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The Best Of The Rest

Jim Callis -Premium Content

Nothing we do at Baseball America sparks as much debate as our organization Top 10 Prospects lists. It's a given that fans (and sometimes the teams themselves) will get outraged by where guys rank—go look for some Nick Hagadone discussion on any Red Sox message board—or by the fact that they missed out altogether. We have the same arguments within the walls of BA, and we can get just as spirited. Even with the thinnest of farm systems, our writers usually agonize over not having enough room on the Top 10 to include everyone they want. So for the sixth straight year, we present our American League all-non-Top 10 team.

Minors | #2008#Column

Built To Last

Marc Topkin -

The flashy rings, the William Harridge trophy and the American League championship banner they will raise on April 13 are all tangible residuals of the Rays' stunning 2008 success. But there was so much more to their remarkable season, which included their first winning record, maiden playoff appearance, a trip to the World Series, a haul of major postseason awards and—to cap it all—Baseball America's Organization of the Year award.

Majors | #2008#Awards#Organization Of The Year

What A Legacy

Bill Ballew -

The year 1948 had its fair share of signings.<br/><br/>President Harry Truman signed the Marshall Plan and later instituted the second peacetime military draft in United States history. Israel signed its declaration of independence. And perhaps slightly overlooked was the White Sox's signing of 17-year-old righthander Bill Fischer one day after he impressed Hall of Famer Red Ruffing during a tryout camp in Wisconsin Rapids.

Majors | #2008#Awards#Roland Hemond Award

Setting Up Success

Alex Speier -

In six years under general manager Theo Epstein, the Red Sox have enjoyed more on-field success than any team in baseball. Boston has been to the playoffs five times, winning two championships and coming just one win short of reaching two additional World Series. During that time, the primary goal of the Red Sox has been, in Epstein's words, "to build a healthy foundation that could put us in position to have sustained success." By all indications, the Sox have done precisely that.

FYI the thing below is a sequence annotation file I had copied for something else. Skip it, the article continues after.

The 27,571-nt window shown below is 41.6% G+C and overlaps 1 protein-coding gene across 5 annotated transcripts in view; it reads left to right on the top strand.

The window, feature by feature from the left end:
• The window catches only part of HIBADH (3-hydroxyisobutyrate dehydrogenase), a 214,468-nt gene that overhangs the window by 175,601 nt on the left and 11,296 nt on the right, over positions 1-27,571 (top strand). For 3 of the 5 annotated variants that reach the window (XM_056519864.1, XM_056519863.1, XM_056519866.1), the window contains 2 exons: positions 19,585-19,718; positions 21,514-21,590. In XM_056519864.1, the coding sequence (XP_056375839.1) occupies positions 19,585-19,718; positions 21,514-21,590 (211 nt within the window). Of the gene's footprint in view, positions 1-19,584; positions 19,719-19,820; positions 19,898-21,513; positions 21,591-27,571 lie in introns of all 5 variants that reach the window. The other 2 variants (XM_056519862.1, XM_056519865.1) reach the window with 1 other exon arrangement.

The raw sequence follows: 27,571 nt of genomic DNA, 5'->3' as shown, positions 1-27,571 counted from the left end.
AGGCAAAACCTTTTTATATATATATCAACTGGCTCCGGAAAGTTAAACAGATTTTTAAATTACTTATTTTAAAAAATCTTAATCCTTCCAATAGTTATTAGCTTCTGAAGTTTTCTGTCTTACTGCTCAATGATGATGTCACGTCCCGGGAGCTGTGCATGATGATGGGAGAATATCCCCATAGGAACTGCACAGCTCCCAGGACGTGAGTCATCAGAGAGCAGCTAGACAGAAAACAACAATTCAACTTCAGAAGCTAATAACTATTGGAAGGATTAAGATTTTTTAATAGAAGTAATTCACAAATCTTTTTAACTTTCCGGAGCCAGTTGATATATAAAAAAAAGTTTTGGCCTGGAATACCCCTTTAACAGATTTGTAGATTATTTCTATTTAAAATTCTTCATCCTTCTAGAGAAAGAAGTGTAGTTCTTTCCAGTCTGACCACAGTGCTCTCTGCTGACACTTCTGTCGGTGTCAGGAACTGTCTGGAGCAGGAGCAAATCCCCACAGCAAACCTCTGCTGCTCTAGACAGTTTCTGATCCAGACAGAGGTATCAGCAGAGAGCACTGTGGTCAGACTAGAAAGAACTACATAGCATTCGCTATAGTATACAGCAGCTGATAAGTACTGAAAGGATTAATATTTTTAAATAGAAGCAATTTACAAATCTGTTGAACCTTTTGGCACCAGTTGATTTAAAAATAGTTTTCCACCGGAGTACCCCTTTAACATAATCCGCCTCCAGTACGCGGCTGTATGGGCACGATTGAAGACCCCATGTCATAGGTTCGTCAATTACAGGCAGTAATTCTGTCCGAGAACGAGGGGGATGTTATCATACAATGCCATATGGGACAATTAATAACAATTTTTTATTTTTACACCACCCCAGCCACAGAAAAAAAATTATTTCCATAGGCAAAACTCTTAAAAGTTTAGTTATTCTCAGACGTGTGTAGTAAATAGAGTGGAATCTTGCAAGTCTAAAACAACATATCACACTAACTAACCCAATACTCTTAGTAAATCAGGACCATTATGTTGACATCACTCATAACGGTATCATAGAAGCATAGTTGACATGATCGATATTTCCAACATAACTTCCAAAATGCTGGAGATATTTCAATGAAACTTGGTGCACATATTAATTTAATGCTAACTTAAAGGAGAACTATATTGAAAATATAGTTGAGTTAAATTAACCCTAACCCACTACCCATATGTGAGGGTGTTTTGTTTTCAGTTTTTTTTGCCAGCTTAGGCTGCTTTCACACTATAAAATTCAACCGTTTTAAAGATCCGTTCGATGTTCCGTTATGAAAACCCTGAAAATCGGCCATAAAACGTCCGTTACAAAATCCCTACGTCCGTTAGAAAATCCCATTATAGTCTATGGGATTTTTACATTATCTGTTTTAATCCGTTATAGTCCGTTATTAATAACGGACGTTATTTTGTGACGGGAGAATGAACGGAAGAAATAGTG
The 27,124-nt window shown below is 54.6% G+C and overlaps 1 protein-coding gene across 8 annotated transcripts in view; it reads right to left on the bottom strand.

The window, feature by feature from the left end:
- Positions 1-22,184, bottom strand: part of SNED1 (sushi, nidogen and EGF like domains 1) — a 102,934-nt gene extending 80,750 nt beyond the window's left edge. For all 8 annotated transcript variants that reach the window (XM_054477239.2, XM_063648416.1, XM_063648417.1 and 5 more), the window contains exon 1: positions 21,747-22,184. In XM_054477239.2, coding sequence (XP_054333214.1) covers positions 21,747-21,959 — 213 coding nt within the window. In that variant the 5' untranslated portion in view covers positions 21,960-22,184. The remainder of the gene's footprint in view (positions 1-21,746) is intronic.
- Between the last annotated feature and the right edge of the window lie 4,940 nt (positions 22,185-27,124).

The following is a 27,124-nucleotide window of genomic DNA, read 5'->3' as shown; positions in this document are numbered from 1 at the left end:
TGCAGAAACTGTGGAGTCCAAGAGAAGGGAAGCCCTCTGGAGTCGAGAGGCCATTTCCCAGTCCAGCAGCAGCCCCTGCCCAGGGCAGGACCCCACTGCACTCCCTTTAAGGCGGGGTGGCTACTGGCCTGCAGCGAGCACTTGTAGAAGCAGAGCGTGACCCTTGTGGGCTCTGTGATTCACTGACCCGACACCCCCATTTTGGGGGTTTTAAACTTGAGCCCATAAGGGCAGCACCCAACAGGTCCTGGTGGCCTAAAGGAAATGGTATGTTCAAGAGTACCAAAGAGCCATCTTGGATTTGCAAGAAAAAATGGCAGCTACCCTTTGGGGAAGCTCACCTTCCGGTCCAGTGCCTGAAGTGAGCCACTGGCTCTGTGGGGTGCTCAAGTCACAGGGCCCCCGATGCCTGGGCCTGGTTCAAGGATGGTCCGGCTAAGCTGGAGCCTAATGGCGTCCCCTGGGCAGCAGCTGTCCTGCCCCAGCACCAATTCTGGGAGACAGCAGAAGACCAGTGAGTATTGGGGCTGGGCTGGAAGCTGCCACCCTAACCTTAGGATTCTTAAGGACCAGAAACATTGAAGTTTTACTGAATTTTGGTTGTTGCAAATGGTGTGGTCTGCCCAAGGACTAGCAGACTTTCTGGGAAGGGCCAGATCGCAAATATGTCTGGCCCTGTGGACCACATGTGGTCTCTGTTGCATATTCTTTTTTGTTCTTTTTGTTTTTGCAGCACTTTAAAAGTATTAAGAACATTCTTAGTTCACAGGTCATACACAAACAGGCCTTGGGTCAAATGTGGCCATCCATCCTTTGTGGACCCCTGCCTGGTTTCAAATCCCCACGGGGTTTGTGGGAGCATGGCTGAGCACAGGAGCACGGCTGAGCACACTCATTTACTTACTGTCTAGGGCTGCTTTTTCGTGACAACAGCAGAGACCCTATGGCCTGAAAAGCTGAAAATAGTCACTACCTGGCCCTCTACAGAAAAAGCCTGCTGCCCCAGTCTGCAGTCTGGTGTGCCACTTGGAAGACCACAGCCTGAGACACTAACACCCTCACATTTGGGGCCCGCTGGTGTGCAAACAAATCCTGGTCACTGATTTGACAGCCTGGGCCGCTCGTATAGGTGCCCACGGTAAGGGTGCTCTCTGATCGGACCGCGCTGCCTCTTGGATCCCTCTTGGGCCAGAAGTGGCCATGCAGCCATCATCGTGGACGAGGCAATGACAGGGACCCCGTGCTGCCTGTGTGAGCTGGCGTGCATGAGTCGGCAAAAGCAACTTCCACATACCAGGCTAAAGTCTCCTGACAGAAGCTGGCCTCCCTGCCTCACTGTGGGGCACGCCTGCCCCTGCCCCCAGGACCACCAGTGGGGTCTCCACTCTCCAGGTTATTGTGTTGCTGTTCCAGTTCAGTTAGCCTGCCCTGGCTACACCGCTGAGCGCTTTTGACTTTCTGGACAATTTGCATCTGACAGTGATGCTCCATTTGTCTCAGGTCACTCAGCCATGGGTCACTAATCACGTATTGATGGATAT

Majors | #2008#Awards#Executive Of The Year

The Silver Touch

Josh Leventhal -

Naomi Silver swears she was not trying to follow in her father's footsteps. It was only after the Rochester Red Wings' chief operating officer helped save minor league baseball in neighboring Batavia that she realized how the act so closely resembled an achievement of her father some 50 years ago.

Minors | #2008#Awards#Executive Of The Year

Working Wonders

Conor Glassey -

In today's age, the minor league teams drawing the most fans are typically those with the newest ballparks. That's not the case with the Birmingham Barons. Sure, Regions Park is newer than the stadium they left, but that can be said of every ballpark in America. After all, Rickwood Field is the oldest standing ballpark in the country.

Minors | #2008#Awards#Freitas Awards

Packing Them In

Matt Eddy -

It's a tried and true recipe for success: Take a town hungry for baseball, give it a consistent winner in a beautiful, new ballpark and then sit back and watch the turnstiles spin. The Greeneville Astros have followed the plan to a tee in their five seasons in the Rookie-level Appalachian League, consistently providing a high-quality product while annually leading the league in attendance, two key reasons why they are the 2008 short-season winners of the Freitas Award.

Minors | #2008#Awards#Freitas Awards

Tough Sledding Ahead

Josh Leventhal -

Minor league baseball has been on a record rise in the post-Bull Durham era, as the sport's popularity has sparked five straight seasons of attendance records that have also seen soaring franchise values and record merchandise sales. More than 43 million people attended minor league games in 2008, as 78 of the sport's 160 teams saw an increase at the gate from the previous season. This year's Winter Meetings will be accompanied with something unfamiliar in recent years: reason for concern.

Minors | #2008#Business Beat